The United States assumed its nickname "Uncle Sam." (1813) The nickname traces back to a meat packer in New York City named Samuel Wilson. During the War of 1812, he packaged and sent beef to US Army soldiers. The containers were stamped with "US" — meaning United States — but the soldiers started calling the food delivery "Uncle Sam's." A newspaper published a story about it, leading to the accepted federal government nickname.
The world's first submarine attack occurred — in New York Harbor. (1776) The crew on the US submarine called Turtle tried to affix a bomb to the hull of the HMS Eagle, a British ship. The attempt ultimately failed due to tooling problems, but the crew and its submarine went unnoticed during the attempt.
The first automobile race occurred in the US — an electric car won. (1896) The race took place in Cranston, Rhode Island at the Narragansett Trotting Park racetrack. Seven cars raced that day: five were gas-powered and two were batter=-powered. The electric car built by the Riker Electric Motor Company came in first; the other electric car came in second.
ESPN made it television debut. (1979) Originally named The Entertainment and Sports Programming Network, ESPN is one of the biggest 24-hour sports news broadcast stations in the world. It features 65 different sports and broadcasts in 150 countries in 15 languages.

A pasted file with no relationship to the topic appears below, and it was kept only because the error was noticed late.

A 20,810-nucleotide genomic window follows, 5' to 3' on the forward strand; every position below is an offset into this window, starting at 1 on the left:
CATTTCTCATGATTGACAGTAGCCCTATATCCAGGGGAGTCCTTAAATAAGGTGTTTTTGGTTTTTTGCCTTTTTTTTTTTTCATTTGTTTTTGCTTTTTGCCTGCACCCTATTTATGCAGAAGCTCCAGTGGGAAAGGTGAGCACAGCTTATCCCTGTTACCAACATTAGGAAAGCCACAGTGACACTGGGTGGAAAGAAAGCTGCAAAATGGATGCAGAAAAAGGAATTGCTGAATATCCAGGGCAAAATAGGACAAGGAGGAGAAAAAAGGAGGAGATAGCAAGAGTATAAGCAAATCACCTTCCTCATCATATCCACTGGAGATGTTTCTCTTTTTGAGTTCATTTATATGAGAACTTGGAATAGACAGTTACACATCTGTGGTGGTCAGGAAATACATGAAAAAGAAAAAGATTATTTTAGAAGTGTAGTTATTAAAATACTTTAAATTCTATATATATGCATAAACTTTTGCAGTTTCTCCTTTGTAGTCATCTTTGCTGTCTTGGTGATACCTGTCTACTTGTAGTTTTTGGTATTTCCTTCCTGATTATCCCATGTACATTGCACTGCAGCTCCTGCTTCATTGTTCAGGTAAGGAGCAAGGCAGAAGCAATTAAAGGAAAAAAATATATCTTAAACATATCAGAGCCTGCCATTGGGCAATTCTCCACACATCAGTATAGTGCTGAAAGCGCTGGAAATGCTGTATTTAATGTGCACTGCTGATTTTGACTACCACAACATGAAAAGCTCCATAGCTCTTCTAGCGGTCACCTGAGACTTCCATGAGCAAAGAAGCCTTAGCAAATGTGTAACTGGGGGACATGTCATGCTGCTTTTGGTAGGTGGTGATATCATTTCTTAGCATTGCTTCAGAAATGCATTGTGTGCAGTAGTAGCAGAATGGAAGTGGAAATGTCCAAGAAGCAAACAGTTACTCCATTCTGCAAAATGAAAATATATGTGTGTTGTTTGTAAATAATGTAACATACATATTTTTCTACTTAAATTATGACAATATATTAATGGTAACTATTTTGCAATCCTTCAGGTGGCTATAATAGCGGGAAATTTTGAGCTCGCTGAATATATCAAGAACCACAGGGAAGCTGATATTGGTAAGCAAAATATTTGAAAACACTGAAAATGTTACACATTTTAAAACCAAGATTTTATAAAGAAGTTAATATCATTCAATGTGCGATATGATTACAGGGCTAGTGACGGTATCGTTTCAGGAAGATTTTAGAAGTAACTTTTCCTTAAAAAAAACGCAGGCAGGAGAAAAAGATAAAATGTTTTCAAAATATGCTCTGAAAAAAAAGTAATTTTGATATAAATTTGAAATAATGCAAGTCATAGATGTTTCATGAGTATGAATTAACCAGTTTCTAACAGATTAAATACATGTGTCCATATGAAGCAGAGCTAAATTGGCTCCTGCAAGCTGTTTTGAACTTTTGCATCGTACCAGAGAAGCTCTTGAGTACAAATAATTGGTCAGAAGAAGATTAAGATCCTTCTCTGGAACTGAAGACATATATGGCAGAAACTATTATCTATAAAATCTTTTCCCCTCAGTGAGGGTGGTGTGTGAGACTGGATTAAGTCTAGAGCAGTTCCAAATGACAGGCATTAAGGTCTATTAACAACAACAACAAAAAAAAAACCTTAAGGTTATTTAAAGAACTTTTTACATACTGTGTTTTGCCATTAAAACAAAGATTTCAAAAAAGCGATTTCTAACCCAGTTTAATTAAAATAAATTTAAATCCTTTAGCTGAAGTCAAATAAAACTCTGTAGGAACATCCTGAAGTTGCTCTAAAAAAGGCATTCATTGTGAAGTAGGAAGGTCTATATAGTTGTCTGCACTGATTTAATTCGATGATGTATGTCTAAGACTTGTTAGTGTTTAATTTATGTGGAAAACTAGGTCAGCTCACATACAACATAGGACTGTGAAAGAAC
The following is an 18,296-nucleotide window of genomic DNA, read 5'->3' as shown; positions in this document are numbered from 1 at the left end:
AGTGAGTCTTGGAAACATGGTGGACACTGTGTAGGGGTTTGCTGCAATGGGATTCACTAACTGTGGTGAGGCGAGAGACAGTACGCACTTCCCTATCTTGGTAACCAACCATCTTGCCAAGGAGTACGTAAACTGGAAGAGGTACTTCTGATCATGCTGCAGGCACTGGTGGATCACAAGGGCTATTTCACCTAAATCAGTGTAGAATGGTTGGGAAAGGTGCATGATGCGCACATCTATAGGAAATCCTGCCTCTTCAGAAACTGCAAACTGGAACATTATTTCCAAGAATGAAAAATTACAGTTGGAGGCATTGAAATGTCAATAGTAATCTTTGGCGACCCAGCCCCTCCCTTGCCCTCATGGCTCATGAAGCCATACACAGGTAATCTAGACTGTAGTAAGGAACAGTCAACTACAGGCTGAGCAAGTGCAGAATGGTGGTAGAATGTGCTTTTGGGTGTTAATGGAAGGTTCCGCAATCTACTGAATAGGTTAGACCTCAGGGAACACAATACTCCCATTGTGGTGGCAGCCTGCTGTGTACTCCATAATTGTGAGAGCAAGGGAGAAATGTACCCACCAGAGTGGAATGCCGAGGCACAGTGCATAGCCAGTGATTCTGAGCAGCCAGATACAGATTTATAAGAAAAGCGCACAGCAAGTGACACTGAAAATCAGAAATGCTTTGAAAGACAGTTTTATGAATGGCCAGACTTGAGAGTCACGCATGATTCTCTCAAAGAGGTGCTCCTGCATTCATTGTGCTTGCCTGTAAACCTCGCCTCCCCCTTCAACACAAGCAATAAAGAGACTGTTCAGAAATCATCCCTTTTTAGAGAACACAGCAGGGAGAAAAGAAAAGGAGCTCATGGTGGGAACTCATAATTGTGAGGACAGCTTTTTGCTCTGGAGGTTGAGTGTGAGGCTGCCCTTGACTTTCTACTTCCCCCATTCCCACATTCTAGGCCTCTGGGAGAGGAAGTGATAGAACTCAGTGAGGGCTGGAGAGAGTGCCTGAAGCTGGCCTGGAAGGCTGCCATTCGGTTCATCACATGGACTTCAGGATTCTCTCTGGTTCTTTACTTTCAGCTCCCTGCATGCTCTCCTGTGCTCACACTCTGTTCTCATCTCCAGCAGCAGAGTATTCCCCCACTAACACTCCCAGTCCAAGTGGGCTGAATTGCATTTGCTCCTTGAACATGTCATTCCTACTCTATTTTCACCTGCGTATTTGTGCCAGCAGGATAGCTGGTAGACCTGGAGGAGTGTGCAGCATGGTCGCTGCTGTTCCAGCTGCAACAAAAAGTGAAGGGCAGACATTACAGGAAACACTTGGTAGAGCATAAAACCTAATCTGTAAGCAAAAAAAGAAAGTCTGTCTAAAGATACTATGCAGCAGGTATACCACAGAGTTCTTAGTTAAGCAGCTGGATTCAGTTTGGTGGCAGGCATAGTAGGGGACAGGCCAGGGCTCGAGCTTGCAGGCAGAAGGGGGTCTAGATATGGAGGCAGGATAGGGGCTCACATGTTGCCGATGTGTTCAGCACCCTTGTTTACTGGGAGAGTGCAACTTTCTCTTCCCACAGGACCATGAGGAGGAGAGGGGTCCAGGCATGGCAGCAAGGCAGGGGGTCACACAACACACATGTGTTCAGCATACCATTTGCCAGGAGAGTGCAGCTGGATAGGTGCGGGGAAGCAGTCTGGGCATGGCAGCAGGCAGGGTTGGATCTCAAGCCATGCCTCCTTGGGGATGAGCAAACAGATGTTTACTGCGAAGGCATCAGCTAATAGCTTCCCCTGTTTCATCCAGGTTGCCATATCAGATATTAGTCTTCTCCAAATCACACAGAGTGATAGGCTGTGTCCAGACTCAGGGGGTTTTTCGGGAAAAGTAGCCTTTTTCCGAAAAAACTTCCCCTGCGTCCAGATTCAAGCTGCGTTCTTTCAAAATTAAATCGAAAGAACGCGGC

The Pro Football Hall of Fame opened its doors. (1963) The Hall of Fame opened in Canton, Ohio — the site where the NFL was founded. On opening day, it inducted its first 17 members, including John (Blood) McNally, Earl (Curly) Lambeau and Jim Thorpe.
The US government took control of Fannie Mae and Freddie Mac. (2008) The two companies owned 56 percent of the mortgages in the US when the economic crisis hit. The US took control in an attempt to prevent a housing market collapse. In June 2010, both companies were delisted from the New York Stock Exchange.
The first electronically transmitted images — the precursor to modern television — were produced. (1927) Philo T. Farnsworth was an American inventor who made major contributions to modern TV technology. He produced the first images with an electronic TV system he invented, which he called an "image dissector."
The first Miss America Pageant took place. (1921) The pageant was held in Atlantic City, and 16-year-old Margaret Gorman from Washington DC won the first contest.
The Boxer Rebellion in China ended. (1901) The "Boxer Protocol" treaty, also known as the "Peace Agreement between the Great Powers and China," was signed by eight nations, including the US, Germany and Russia. As terms of the agreement, China paid an indemnity equal to about $335 million US Dollars to the eight countries over 39 years.
An earthquake struck a previously unknown fault in Athens, Greece, killing 143 people. (1999) The magnitude 6.0 earthquake, which took seismologists by surprise, was one of Greece's worst natural disasters in more than 50 years. 143 people died, more than 500 were injured and more than 50,000 people were left homeless.